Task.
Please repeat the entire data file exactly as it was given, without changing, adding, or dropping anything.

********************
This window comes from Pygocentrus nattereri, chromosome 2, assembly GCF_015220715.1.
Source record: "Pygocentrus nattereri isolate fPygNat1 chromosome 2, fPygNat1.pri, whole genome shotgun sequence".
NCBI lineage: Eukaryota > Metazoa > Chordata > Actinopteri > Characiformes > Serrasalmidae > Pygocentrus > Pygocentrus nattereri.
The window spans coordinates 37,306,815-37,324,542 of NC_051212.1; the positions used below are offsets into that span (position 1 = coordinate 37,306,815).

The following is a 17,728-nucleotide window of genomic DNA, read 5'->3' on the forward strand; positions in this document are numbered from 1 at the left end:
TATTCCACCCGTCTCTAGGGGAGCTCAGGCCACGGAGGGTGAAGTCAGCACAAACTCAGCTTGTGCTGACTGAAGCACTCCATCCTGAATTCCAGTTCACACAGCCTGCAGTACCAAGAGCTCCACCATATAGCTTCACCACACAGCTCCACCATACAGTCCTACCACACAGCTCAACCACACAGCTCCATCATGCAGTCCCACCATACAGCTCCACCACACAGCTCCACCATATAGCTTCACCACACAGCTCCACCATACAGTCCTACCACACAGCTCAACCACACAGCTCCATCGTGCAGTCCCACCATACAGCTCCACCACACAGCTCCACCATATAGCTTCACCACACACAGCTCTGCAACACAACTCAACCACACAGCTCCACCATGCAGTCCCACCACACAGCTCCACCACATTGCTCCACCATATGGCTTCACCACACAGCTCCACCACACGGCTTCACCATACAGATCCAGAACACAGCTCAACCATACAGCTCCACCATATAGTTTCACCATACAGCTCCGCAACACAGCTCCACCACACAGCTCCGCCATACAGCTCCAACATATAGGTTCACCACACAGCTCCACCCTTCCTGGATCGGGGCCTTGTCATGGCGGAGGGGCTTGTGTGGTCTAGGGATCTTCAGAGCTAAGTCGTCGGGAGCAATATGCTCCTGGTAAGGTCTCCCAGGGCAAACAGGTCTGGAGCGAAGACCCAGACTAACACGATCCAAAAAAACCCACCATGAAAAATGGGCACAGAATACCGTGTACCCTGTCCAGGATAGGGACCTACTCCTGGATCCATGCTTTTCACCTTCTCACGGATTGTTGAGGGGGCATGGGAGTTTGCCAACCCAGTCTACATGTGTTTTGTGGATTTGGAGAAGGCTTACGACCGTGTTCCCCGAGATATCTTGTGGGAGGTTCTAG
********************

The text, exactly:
This window comes from Pygocentrus nattereri, chromosome 2, assembly GCF_015220715.1.
Source record: "Pygocentrus nattereri isolate fPygNat1 chromosome 2, fPygNat1.pri, whole genome shotgun sequence".
NCBI lineage: Eukaryota > Metazoa > Chordata > Actinopteri > Characiformes > Serrasalmidae > Pygocentrus > Pygocentrus nattereri.
The window spans coordinates 37,306,815-37,324,542 of NC_051212.1; the positions used below are offsets into that span (position 1 = coordinate 37,306,815).

The following is a 17,728-nucleotide window of genomic DNA, read 5'->3' on the forward strand; positions in this document are numbered from 1 at the left end:
TATTCCACCCGTCTCTAGGGGAGCTCAGGCCACGGAGGGTGAAGTCAGCACAAACTCAGCTTGTGCTGACTGAAGCACTCCATCCTGAATTCCAGTTCACACAGCCTGCAGTACCAAGAGCTCCACCATATAGCTTCACCACACAGCTCCACCATACAGTCCTACCACACAGCTCAACCACACAGCTCCATCATGCAGTCCCACCATACAGCTCCACCACACAGCTCCACCATATAGCTTCACCACACAGCTCCACCATACAGTCCTACCACACAGCTCAACCACACAGCTCCATCGTGCAGTCCCACCATACAGCTCCACCACACAGCTCCACCATATAGCTTCACCACACACAGCTCTGCAACACAACTCAACCACACAGCTCCACCATGCAGTCCCACCACACAGCTCCACCACATTGCTCCACCATATGGCTTCACCACACAGCTCCACCACACGGCTTCACCATACAGATCCAGAACACAGCTCAACCATACAGCTCCACCATATAGTTTCACCATACAGCTCCGCAACACAGCTCCACCACACAGCTCCGCCATACAGCTCCAACATATAGGTTCACCACACAGCTCCACCCTTCCTGGATCGGGGCCTTGTCATGGCGGAGGGGCTTGTGTGGTCTAGGGATCTTCAGAGCTAAGTCGTCGGGAGCAATATGCTCCTGGTAAGGTCTCCCAGGGCAAACAGGTCTGGAGCGAAGACCCAGACTAACACGATCCAAAAAAACCCACCATGAAAAATGGGCACAGAATACCGTGTACCCTGTCCAGGATAGGGACCTACTCCTGGATCCATGCTTTTCACCTTCTCACGGATTGTTGAGGGGGCATGGGAGTTTGCCAACCCAGTCTACATGTGTTTTGTGGATTTGGAGAAGGCTTACGACCGTGTTCCCCGAGATATCTTGTGGGAGGTTCTAG